The Mobile Money Association of Ghana has petitioned the Minority Caucus in Parliament to vote against the proposed Electronic Transaction Levy (E-Levy).
The organization says its research of the E-levy after its adoption in the 2022 budget reveals it would not just affect Ghanaians and agents but also the economy.
The Association’s General Secretary, Evans Otumfour, presented the appeal to the Minority, citing the country’s cashless system, employment losses, and the government’s digitalization program.
In the official and informal sectors, everyone is now capitalizing on whatever economic activity to deal utilizing mobile money. “Based on our analysis, the administration faces around 12 hurdles if it continues to pursue the e-levy in its present form,” he added.
Given the issues raised in the petition, Mr Otumfour believes the E-levy law should be “scrapped”.
When we realize that our profit margins are going to be impacted, our lives are also in danger, we will have no choice but to consider withdrawing our investment.
The Minority has argued that including the 1.75 percent charge in the budget for 2022 would merely increase the citizens’ financial burden.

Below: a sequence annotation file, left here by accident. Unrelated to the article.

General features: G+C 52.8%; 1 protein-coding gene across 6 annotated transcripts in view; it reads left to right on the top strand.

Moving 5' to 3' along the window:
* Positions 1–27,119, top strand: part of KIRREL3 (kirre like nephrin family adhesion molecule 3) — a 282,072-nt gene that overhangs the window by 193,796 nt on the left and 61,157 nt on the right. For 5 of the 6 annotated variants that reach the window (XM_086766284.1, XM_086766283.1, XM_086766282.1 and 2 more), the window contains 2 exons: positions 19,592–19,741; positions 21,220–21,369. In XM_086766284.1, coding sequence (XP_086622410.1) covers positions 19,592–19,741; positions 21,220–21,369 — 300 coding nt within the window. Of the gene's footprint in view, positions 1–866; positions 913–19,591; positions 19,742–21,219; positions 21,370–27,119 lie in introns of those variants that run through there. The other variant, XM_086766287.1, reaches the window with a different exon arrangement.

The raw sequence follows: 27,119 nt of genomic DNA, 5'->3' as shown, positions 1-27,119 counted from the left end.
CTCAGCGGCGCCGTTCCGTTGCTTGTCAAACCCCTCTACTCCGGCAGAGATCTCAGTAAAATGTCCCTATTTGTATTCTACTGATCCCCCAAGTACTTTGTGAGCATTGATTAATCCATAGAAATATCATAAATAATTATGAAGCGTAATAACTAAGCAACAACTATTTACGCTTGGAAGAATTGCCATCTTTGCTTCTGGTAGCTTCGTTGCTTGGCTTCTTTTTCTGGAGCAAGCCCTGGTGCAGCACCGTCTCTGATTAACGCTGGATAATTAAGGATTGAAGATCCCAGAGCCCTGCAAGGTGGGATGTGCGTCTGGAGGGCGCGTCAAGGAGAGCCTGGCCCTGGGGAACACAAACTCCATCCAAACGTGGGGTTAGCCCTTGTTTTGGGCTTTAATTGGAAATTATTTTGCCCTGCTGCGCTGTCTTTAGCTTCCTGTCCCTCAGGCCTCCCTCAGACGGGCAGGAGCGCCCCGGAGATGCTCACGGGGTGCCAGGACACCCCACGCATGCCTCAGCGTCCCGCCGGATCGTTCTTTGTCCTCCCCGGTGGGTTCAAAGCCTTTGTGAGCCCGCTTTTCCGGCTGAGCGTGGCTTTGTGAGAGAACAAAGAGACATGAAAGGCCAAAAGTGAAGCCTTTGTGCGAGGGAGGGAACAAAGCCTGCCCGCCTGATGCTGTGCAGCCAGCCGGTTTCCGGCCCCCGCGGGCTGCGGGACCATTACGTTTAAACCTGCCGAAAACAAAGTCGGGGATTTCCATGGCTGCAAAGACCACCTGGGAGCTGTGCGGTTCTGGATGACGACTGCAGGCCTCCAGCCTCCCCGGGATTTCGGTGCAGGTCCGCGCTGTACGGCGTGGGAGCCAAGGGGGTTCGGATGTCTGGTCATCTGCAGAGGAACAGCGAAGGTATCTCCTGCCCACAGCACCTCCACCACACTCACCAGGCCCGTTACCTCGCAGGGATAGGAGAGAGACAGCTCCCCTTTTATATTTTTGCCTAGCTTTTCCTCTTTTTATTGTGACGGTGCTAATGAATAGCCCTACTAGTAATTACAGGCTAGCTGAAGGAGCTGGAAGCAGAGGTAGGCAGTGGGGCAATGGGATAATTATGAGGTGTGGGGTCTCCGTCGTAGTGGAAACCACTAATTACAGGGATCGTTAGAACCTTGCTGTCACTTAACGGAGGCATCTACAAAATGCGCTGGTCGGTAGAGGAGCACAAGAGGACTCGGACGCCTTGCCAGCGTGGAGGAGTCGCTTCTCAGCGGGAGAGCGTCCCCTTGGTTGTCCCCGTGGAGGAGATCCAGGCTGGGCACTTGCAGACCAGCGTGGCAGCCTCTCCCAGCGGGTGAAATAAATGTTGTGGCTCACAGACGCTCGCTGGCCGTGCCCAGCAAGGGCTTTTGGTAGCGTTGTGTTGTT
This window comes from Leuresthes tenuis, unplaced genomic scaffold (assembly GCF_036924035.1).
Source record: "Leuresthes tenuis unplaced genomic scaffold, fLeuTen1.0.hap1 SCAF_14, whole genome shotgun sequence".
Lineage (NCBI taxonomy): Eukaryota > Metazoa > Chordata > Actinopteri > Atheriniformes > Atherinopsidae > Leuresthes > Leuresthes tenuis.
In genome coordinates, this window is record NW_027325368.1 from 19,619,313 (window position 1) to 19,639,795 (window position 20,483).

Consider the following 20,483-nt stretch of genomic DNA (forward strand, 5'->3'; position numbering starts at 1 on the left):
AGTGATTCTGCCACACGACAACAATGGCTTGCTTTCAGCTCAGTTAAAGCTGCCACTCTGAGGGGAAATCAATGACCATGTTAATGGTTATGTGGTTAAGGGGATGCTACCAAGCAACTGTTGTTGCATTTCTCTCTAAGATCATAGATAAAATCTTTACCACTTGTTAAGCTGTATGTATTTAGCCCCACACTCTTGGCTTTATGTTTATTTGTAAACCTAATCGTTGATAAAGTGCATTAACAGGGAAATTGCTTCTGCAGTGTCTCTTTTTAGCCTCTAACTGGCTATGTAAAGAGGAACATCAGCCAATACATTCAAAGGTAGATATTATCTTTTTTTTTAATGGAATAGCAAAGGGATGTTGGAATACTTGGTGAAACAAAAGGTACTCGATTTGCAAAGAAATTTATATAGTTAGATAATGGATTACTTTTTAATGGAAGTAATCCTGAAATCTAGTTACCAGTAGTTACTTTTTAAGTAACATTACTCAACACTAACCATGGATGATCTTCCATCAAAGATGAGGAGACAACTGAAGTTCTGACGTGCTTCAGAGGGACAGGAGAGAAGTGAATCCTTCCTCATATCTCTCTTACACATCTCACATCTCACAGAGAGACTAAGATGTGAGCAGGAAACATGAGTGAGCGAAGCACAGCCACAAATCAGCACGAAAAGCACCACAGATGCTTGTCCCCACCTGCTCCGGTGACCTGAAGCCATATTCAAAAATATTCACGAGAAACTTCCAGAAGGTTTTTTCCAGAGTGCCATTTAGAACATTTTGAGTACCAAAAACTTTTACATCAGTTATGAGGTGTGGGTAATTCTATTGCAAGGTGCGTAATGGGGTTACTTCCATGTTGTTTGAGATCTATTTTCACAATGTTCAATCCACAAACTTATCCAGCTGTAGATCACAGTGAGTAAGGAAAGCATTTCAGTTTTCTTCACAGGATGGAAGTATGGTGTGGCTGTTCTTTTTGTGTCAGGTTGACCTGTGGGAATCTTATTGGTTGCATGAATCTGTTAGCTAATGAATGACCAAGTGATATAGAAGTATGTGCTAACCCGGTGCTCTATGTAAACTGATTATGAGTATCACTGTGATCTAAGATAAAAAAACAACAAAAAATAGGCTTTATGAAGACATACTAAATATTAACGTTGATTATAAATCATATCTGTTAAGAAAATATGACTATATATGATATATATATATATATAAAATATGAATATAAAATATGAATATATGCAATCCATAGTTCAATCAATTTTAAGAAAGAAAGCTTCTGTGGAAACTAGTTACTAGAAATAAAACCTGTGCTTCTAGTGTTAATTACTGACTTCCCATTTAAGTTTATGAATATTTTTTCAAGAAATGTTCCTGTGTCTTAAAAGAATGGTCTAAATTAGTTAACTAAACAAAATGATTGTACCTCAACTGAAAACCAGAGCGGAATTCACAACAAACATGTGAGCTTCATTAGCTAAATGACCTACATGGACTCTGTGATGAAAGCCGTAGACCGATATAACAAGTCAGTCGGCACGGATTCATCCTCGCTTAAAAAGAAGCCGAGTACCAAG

But, according to Finance Minister Ken Ofori-Atta, the tax would raise the country’s tax-to-GDP ratio from 13% to at least 16%.
The whole of the budget has been passed except for the E-Levy, which the Minority will vigorously oppose.
The Mobile Money Association says the government should thoroughly study the levy’s effect before passing it.
In order to create a better module that does not endanger the sector, Mr Otumfour believes that more extensive stakeholder consultation is required.
“We believe that if the administration considers the following ideas, it would benefit the nation and keep us on the path,” he continued.
Mr. Muntaka Mubarak, Minority Chief Whip, informed the caucus that the administration would address their issues.